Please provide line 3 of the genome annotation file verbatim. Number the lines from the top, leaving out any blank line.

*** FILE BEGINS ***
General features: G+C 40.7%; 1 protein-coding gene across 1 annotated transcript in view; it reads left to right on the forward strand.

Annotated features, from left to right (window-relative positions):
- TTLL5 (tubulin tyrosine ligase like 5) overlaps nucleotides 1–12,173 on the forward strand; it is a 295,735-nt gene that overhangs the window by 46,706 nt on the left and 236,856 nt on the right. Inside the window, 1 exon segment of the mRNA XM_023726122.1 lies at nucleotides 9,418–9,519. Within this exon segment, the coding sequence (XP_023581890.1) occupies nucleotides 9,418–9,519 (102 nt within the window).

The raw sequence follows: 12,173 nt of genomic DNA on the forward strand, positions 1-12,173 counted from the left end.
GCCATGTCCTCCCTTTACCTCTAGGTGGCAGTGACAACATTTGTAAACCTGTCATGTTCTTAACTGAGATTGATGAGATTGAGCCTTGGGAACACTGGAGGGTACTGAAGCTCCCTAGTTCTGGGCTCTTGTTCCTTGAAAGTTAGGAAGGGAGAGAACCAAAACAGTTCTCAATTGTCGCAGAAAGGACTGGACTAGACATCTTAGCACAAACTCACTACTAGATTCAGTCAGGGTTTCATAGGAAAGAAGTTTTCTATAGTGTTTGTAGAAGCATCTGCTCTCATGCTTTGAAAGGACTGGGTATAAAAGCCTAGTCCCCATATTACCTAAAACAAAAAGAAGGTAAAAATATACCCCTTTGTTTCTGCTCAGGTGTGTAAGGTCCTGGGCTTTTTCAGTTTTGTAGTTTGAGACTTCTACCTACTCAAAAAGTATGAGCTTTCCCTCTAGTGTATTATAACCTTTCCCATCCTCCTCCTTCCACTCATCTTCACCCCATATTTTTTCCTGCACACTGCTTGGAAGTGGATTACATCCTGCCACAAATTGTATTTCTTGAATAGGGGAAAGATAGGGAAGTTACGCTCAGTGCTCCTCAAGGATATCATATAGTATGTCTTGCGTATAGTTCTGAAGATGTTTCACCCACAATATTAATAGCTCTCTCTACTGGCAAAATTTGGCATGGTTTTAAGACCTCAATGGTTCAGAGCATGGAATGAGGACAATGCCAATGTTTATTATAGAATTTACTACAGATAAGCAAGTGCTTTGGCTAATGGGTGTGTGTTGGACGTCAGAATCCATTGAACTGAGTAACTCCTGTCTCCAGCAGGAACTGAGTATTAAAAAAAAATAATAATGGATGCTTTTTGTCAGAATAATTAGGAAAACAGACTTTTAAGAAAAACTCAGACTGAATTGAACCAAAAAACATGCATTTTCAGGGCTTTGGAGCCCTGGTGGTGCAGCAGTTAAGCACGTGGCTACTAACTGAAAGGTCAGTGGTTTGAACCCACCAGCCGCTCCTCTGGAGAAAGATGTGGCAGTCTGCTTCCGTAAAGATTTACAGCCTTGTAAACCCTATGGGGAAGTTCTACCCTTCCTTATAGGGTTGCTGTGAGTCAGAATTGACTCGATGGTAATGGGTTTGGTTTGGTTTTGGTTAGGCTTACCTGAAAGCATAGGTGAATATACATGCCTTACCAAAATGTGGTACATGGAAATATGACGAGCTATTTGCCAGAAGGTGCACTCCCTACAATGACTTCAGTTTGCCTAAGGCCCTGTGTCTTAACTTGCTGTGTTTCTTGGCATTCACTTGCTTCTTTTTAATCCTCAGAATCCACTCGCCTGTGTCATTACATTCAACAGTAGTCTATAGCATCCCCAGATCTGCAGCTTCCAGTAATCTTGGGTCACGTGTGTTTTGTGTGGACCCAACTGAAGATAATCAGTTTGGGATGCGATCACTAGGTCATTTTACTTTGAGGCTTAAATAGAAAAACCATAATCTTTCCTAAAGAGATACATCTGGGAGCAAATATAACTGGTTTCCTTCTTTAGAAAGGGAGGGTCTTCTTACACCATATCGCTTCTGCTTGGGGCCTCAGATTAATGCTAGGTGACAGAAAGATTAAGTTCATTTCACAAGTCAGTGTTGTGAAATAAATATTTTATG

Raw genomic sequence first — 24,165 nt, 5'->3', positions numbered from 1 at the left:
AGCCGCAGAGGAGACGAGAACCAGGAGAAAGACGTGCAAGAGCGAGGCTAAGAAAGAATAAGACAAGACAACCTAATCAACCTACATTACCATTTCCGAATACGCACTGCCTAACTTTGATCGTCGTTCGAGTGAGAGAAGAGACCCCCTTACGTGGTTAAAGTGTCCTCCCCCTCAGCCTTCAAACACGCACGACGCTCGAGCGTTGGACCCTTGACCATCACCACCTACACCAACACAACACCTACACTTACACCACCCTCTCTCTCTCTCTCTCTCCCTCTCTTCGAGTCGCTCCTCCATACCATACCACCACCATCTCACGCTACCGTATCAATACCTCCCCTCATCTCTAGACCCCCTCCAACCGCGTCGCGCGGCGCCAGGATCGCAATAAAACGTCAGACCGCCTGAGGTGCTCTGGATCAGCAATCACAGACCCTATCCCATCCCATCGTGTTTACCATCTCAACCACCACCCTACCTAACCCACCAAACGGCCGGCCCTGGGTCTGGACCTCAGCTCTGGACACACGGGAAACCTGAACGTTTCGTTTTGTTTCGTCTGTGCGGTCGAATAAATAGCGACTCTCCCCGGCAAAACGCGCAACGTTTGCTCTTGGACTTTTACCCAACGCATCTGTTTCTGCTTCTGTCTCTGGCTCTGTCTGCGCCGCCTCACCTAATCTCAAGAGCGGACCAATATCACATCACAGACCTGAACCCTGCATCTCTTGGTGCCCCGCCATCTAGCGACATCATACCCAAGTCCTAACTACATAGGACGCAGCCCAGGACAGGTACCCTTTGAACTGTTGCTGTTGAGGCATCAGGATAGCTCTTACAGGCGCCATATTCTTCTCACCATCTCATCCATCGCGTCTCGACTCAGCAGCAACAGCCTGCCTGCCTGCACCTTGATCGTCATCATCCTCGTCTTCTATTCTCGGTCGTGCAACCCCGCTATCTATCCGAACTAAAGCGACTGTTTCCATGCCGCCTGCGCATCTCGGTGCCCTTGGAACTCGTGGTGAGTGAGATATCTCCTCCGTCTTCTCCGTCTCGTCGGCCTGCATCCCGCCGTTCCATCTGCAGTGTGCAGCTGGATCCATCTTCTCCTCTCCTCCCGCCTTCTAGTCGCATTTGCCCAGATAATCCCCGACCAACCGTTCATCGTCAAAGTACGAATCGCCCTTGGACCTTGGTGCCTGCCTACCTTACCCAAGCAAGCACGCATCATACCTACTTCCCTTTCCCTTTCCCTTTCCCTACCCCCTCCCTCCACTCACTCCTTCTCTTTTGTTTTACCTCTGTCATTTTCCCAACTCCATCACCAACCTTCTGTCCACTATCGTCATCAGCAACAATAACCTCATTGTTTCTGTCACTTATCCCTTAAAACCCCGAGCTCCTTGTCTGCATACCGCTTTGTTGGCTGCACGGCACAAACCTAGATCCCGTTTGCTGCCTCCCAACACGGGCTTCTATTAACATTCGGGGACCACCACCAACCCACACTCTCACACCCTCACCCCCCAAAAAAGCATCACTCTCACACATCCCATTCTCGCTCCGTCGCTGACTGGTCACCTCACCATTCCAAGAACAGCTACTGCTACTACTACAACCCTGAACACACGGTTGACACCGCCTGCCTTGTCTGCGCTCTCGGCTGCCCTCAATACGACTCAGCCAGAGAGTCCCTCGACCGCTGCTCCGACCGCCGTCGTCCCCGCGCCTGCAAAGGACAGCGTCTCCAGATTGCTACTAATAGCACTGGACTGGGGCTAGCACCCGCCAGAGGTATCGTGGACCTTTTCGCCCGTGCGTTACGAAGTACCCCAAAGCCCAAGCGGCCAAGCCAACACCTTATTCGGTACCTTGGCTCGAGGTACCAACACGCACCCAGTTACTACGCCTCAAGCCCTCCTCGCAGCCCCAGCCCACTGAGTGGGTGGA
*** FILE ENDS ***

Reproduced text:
- TTLL5 (tubulin tyrosine ligase like 5) overlaps nucleotides 1–12,173 on the forward strand; it is a 295,735-nt gene that overhangs the window by 46,706 nt on the left and 236,856 nt on the right. Inside the window, 1 exon segment of the mRNA XM_023726122.1 lies at nucleotides 9,418–9,519. Within this exon segment, the coding sequence (XP_023581890.1) occupies nucleotides 9,418–9,519 (102 nt within the window).